When the new Havleik was bought – the old one was sold to Kvæfjord outside Harstad. There she laid by an old peer year after year until her hull finally sprung a leak and she sank to the bottom. She was never recovered. An immensely sad way to treat such a gemstone of proud Norwegian culture and a classically beautiful ship.
So what about the fish?
After the fish was landed by the regional fishing vessels and preserved by freeze drying (known as tørrfisk in Norwegian meaning “dried fish” – stockfish), salting and/or – salting and sun drying (known as klippfisk), the produce was loaded onto bigger vessels known as Jekter or Nordlandsjekter. These are quite similar to my vessel – the Danish Yacht Klitta – only bigger. These sailed up and down the perilous Norwegian Coast, primarily to and from Bergen. In Bergen the fish was loaded onto even larger vessels and exported to Europe. Especially Portugal, Spain and Italy has historically been huge importers of Norwegian dried and salted fish.
The North-Atlantic fish (especially the species of cod and herring) is extremely nutritious and the cold, windy climate in the winter was perfect for freeze drying fish. The fish was hung on tall wooden racks and froze while at the same time dried (a process known as sublimation). Freeze dried fish – stockfish – has been known to be edible more than 100 years after being dried…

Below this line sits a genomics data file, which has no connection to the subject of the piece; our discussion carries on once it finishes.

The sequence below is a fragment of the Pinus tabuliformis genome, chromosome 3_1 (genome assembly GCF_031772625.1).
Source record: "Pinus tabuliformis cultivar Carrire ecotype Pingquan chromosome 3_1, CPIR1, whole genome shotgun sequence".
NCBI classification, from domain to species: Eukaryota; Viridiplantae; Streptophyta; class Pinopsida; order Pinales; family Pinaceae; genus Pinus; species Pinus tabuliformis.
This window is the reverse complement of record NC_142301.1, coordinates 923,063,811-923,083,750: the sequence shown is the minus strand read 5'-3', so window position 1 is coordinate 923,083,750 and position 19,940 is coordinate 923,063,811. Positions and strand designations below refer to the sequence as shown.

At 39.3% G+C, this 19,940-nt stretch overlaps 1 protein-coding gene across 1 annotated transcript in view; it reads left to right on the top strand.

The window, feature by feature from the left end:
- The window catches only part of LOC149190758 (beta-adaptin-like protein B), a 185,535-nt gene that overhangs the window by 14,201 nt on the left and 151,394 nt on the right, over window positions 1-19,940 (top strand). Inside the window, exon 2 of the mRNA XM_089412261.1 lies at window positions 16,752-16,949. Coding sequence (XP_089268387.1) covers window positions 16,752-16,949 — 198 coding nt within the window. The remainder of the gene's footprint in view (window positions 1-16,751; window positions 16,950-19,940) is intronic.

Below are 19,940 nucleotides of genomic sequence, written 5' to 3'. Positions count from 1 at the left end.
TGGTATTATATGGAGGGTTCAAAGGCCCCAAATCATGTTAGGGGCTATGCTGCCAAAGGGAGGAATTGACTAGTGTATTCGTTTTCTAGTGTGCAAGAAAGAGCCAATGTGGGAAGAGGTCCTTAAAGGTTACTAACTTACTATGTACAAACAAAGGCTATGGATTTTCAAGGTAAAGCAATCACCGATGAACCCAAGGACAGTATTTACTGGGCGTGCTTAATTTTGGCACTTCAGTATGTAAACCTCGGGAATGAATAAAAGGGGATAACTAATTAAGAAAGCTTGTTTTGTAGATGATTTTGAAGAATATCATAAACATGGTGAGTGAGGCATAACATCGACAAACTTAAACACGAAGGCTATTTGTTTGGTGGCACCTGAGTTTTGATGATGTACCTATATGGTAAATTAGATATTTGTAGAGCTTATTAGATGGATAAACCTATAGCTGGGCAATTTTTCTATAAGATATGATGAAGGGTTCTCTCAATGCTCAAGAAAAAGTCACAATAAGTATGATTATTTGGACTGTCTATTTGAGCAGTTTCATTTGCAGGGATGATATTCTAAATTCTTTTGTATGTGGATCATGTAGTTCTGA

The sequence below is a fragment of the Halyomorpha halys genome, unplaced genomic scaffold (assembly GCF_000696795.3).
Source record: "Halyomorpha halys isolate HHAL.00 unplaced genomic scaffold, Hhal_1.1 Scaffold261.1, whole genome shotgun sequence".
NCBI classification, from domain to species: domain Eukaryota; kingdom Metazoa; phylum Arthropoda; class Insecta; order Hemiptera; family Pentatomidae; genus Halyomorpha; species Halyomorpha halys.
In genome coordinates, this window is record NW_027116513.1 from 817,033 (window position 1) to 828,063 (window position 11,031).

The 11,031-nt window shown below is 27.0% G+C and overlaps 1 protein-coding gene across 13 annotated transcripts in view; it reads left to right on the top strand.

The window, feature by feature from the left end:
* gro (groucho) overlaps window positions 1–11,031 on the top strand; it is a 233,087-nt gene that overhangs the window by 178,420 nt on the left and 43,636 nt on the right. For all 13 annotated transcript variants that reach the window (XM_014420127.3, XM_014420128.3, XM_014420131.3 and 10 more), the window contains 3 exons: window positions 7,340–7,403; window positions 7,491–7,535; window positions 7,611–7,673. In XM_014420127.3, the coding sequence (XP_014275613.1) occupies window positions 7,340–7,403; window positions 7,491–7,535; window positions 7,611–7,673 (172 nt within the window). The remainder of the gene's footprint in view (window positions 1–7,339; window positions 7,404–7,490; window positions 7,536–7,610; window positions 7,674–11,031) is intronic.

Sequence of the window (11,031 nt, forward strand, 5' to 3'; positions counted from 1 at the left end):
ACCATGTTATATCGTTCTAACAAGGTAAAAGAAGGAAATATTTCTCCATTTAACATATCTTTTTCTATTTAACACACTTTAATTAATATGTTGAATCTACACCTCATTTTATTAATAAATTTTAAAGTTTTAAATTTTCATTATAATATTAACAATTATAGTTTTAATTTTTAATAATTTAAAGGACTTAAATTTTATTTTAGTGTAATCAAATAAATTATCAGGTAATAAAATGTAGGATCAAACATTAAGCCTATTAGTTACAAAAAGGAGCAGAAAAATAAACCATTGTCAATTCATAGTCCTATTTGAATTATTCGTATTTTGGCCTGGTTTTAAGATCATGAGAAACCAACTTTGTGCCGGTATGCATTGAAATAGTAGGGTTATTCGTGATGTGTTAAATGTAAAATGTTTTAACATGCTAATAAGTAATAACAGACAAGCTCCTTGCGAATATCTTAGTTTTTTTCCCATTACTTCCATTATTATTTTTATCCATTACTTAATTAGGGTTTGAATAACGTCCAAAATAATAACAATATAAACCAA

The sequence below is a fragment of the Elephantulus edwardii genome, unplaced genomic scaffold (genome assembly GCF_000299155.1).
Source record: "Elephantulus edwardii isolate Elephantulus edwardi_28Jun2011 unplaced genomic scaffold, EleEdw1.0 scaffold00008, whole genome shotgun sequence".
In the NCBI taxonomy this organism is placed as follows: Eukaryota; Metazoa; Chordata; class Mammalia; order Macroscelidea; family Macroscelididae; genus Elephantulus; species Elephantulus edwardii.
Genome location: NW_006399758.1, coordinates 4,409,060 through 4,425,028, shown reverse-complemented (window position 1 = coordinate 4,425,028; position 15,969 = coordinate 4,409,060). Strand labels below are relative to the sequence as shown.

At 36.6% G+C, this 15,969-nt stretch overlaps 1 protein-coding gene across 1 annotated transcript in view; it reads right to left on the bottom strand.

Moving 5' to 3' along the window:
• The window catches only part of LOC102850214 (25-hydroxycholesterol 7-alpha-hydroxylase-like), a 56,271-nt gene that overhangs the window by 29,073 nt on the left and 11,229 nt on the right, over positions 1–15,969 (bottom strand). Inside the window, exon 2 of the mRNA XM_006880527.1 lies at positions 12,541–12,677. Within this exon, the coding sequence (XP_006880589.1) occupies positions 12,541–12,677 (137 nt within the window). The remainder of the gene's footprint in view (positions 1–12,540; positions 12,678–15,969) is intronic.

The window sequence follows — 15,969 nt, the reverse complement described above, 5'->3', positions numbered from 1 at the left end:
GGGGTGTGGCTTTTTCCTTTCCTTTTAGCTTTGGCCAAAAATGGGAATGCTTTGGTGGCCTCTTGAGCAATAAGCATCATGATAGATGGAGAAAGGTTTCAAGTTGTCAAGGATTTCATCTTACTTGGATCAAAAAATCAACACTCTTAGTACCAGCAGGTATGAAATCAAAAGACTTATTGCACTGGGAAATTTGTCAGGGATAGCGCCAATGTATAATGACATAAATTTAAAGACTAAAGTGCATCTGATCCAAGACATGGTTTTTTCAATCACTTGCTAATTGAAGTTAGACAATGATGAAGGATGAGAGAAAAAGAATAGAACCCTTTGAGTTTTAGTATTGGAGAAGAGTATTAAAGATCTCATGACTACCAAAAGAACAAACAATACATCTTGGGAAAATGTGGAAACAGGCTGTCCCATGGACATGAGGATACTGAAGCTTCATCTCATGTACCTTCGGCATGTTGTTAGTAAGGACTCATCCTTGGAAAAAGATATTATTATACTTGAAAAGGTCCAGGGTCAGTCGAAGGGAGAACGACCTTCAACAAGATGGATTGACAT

The other main method of preserving the fish, was salting it and sun drying it on the rocks. One Norwegian word for these rocks – and the same word as the English name “cliff” is “klippe” – hence the name “klippfisk” – “cliff fish” – clipfish.
Of course – fresh fish has been a primary source of nutrition for Norwegians since long before the Viking Period. But preservation has always been necessary for storage in case the weather didn’t allow for fishing. Later on these preserved and highly nutritious “protein bombs” became important sources for proteins in the mediterranean countries like Portugal, Spain and Italy. Later on canned Norwegian fish also became hugely popular in other European countries like Great Brittain.